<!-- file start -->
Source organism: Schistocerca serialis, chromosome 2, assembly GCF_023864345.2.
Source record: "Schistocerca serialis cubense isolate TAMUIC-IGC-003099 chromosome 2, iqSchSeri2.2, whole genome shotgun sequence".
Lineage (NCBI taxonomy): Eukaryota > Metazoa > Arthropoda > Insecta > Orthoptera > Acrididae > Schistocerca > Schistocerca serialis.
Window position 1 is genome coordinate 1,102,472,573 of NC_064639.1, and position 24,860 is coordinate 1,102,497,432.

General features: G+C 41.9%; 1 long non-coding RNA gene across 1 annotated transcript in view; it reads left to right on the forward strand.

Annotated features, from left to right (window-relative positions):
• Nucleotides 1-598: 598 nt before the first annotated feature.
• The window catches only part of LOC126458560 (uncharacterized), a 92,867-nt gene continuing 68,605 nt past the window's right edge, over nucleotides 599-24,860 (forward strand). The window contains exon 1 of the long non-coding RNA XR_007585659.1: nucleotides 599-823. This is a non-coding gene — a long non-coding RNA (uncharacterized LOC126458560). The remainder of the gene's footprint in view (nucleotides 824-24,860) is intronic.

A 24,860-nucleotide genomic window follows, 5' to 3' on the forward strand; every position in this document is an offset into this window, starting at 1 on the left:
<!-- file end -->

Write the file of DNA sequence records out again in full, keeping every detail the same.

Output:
Source organism: Schistocerca serialis, chromosome 2, assembly GCF_023864345.2.
Source record: "Schistocerca serialis cubense isolate TAMUIC-IGC-003099 chromosome 2, iqSchSeri2.2, whole genome shotgun sequence".
Lineage (NCBI taxonomy): Eukaryota > Metazoa > Arthropoda > Insecta > Orthoptera > Acrididae > Schistocerca > Schistocerca serialis.
Window position 1 is genome coordinate 1,102,472,573 of NC_064639.1, and position 24,860 is coordinate 1,102,497,432.

General features: G+C 41.9%; 1 long non-coding RNA gene across 1 annotated transcript in view; it reads left to right on the forward strand.

Annotated features, from left to right (window-relative positions):
• Nucleotides 1-598: 598 nt before the first annotated feature.
• The window catches only part of LOC126458560 (uncharacterized), a 92,867-nt gene continuing 68,605 nt past the window's right edge, over nucleotides 599-24,860 (forward strand). The window contains exon 1 of the long non-coding RNA XR_007585659.1: nucleotides 599-823. This is a non-coding gene — a long non-coding RNA (uncharacterized LOC126458560). The remainder of the gene's footprint in view (nucleotides 824-24,860) is intronic.

A 24,860-nucleotide genomic window follows, 5' to 3' on the forward strand; every position in this document is an offset into this window, starting at 1 on the left: